‘So un-British’: London mayor Sadiq Khan on red carpet for Trump’s UK visit
Sadiq Khan called Donald Trump ‘one of the most egregious examples’ of the global rise of the far-right.’Updated: Jun 02, 2019 15:46 IST
Sadiq Khan, mayor of London, who found himself in the crosshairs of US President Donald Trump in the past on the issue of terrorism, on Sunday hit out at the red carpet being rolled out for the latter’s visit from Monday, calling it ‘so un-British’.
Demonstrations and a Trump baby blimp have been planned during the state visit, which has already hit the headlines with Trump endorsing Boris Johnson as the next prime minister, and suggesting that ardent Brexiteer Nigel Farage be sent to Brussels to negotiate a good deal.
Khan, who is among many opposed to Trump’s word-view and visit, wrote in The Observer: “This is a man who tried to exploit Londoners’ fears following a horrific terrorist attack on our city, amplified the tweets of a British far-right racist group, denounced as fake news robust scientific evidence warning the dangers of climate change, and is now trying to interfere shamelessly in the Conservative party leadership race by backing Boris Johnson because he believes it would enable him to gain an ally in Number 10 for his divisive agenda”.
Calling Trump ‘one of the most egregious examples’ of the global rise of the far-right, Khan added: “That’s why it’s so un-British to be rolling out the red car;pet this week for a formal state visit for a president whose divisive behavior flies in the face of the ideals America was founded – equality, liberty and religious freedom”.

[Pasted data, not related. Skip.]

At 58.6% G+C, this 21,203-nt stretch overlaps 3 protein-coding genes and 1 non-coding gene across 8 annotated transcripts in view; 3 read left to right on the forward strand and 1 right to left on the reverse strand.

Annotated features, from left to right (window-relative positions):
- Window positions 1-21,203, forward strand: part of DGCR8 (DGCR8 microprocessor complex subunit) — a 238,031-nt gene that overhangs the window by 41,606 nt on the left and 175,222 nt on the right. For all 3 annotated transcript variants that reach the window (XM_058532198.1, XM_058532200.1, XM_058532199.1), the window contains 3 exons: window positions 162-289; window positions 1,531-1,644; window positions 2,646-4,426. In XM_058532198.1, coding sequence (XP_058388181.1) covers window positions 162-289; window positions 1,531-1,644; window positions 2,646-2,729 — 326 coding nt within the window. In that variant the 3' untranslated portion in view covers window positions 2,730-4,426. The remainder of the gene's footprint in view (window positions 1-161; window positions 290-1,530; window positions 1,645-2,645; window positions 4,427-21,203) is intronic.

On Monday, the two-day visit will begin with Queen Elizabeth welcoming Trump ceremonially in the gardens of Buckingham Palace, where he will inspect a guard of honour amid royal gun salutes from Green Park and the Tower of London.
Trump will be accompanied by his extended family. His daughter, Ivanka, is due to attend a business leaders breakfast on Tuesday with Trump in the company of Prime Minister Theresa May and the Duke of York.
Voice of opposition to Trump include that of Paul Bayes, bishop of Liverpool, who questioned whether he is a Christian, and backed protesters who plan to demonstrate against the president.
According to Bayes, Trump’s populist way of doing politics is “toxic and dangerous…I don’t agree with him, I think he’s mistaken in many of his policies, and I think that the Christians who identify with him, especially in the US, are not properly responding to what our Christian faith says they should do,” he told BBC.